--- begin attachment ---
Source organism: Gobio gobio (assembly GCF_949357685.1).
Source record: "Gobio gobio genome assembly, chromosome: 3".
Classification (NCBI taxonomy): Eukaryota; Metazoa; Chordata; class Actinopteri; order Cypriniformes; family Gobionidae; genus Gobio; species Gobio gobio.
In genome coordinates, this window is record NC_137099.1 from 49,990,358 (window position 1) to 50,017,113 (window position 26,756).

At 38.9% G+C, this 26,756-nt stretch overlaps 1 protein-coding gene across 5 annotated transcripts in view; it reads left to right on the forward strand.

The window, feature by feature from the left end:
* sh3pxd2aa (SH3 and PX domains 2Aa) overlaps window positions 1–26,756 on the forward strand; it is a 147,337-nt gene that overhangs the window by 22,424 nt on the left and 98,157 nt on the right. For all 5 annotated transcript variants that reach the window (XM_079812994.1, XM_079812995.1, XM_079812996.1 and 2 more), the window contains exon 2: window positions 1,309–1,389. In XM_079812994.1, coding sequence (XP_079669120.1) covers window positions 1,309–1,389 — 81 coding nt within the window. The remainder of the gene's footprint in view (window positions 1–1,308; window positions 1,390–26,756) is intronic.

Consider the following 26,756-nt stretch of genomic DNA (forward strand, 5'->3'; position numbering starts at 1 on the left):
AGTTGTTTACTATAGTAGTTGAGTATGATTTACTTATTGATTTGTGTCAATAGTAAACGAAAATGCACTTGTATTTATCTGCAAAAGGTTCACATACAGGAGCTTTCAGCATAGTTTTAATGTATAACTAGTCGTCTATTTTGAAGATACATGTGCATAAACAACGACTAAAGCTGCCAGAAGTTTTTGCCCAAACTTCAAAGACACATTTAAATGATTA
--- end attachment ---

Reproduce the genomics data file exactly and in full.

Source organism: Gobio gobio (assembly GCF_949357685.1).
Source record: "Gobio gobio genome assembly, chromosome: 3".
Classification (NCBI taxonomy): Eukaryota; Metazoa; Chordata; class Actinopteri; order Cypriniformes; family Gobionidae; genus Gobio; species Gobio gobio.
In genome coordinates, this window is record NC_137099.1 from 49,990,358 (window position 1) to 50,017,113 (window position 26,756).

At 38.9% G+C, this 26,756-nt stretch overlaps 1 protein-coding gene across 5 annotated transcripts in view; it reads left to right on the forward strand.

The window, feature by feature from the left end:
* sh3pxd2aa (SH3 and PX domains 2Aa) overlaps window positions 1–26,756 on the forward strand; it is a 147,337-nt gene that overhangs the window by 22,424 nt on the left and 98,157 nt on the right. For all 5 annotated transcript variants that reach the window (XM_079812994.1, XM_079812995.1, XM_079812996.1 and 2 more), the window contains exon 2: window positions 1,309–1,389. In XM_079812994.1, coding sequence (XP_079669120.1) covers window positions 1,309–1,389 — 81 coding nt within the window. The remainder of the gene's footprint in view (window positions 1–1,308; window positions 1,390–26,756) is intronic.

Consider the following 26,756-nt stretch of genomic DNA (forward strand, 5'->3'; position numbering starts at 1 on the left):
AGTTGTTTACTATAGTAGTTGAGTATGATTTACTTATTGATTTGTGTCAATAGTAAACGAAAATGCACTTGTATTTATCTGCAAAAGGTTCACATACAGGAGCTTTCAGCATAGTTTTAATGTATAACTAGTCGTCTATTTTGAAGATACATGTGCATAAACAACGACTAAAGCTGCCAGAAGTTTTTGCCCAAACTTCAAAGACACATTTAAATGATTA